Airbnb — the online marketplace for travel lodging and touristy experiences — is searching for five people to drop everything and take a free two-month trip to the Bahamas.
The catch? You have to want to help save the environment. Selected applicants will assist researchers and local experts in preserving the Carribean’s natural and cultural resources by restoring coral reefs and learning about ethical fishing and agricultural practices. The sabbatical will help Bahamians create new eco-friendly experiences for future tourists to book through Airbnb when visiting the islands.
The Bahamas are at the frontlines of the climate crisis. Last September, Hurricane Dorian battered the northern islands with up to 220 mph winds for 40 hours straight, killing at least 70 people and causing more than $3.4 billion in damage. Like other recent powerful hurricanes, Dorian was fueled by high ocean temperatures caused by climate change, and Bahamanians can expect more severe storms in the future as the world warms.
This isn’t the first time Airbnb has offered a “sabbatical” opportunity to help the environment. Last month, the company sent five people to Chile and Antarctica to help study the effects of microplastics on the region. This latest sabbatical initiative — which was developed in partnership with the Bahamas National Trust, a nonprofit that manages the country’s parks and works to protect its natural habitat — will send people to the islands of Andros, Exumas, and Eleuthera, which were not badly affected by Hurricane Dorian.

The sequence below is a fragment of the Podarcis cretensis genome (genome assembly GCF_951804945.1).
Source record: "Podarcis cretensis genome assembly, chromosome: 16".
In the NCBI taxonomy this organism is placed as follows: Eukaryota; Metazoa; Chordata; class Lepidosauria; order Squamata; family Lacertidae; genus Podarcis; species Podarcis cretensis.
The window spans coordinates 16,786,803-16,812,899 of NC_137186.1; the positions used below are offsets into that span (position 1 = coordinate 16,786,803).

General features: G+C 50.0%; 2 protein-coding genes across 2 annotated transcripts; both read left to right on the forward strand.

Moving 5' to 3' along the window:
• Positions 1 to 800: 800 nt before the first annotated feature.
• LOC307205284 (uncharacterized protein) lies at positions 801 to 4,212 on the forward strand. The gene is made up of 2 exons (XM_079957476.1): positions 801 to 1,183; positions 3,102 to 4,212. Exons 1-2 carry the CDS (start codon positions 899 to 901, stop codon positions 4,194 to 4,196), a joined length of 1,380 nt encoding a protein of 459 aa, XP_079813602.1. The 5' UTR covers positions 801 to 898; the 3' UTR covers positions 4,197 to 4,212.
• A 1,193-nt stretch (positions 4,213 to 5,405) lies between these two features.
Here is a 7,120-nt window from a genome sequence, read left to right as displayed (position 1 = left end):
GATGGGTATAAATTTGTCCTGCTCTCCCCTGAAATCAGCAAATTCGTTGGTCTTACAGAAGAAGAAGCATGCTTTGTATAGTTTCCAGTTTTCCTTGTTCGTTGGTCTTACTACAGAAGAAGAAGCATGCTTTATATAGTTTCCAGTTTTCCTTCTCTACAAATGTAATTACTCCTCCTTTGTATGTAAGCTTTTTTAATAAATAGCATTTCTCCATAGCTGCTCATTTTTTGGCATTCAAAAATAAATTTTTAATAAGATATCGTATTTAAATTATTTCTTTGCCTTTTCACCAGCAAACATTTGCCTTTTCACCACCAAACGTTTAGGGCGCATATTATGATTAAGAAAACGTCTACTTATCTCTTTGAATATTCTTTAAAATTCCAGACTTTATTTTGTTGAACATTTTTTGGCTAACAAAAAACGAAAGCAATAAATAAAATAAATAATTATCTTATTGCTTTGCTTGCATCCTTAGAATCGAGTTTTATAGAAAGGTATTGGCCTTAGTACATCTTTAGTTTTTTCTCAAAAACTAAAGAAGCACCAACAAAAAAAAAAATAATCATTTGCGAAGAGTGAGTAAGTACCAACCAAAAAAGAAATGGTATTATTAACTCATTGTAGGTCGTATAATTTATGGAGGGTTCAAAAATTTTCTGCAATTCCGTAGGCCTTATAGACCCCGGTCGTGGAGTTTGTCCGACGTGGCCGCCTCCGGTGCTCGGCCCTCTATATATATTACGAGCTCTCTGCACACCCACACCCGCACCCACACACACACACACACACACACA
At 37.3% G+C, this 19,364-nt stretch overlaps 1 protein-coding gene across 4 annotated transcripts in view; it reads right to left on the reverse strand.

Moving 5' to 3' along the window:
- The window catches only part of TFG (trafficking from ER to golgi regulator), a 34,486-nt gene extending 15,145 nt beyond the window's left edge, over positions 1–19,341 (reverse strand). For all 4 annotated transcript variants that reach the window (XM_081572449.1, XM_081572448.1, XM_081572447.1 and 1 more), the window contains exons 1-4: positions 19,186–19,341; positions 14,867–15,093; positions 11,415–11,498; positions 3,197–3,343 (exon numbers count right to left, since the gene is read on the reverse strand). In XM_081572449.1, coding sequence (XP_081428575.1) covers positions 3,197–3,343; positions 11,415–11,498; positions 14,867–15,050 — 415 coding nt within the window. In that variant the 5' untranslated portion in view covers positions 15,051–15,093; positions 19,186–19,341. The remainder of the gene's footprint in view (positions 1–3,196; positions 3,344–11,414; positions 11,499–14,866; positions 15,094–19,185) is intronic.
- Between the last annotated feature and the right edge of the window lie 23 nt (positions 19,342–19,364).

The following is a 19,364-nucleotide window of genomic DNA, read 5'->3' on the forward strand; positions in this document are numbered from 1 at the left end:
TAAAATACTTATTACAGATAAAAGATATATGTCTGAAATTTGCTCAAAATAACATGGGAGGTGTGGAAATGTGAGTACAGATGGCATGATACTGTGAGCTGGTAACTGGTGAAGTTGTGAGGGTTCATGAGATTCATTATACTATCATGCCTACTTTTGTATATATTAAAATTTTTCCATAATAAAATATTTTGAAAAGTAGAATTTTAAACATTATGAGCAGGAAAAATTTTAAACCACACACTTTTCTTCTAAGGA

In the first three weeks of the sabbatical, the chosen applicants will focus on coral reef restoration in the Andros Barrier Reef, the third-largest barrier reef on the planet. Over the years, coastal development and illegal and unsustainable fishing have threatened the Bahamian coral reefs — but climate change has been the biggest threat of them all. The selected applicants will build and care for coral nurseries to foster new growth on the reef.
The Bahamas is made up of more than 700 islands stretched over 750 miles, and its economy relies heavily on tourism. After Dorian hit, the Bahamas Ministry of Tourism urged tourists not to cancel their trips to the unravaged parts of the country.
Eric Carey, the executive director of the Bahamas National Trust, echoed that sentiment in a statement about the Airbnb initiative. “The Bahamas is open for business and while we work to restore parts of the archipelago devastated by Hurricane Dorian, the vast majority is ready for visitors,” he said.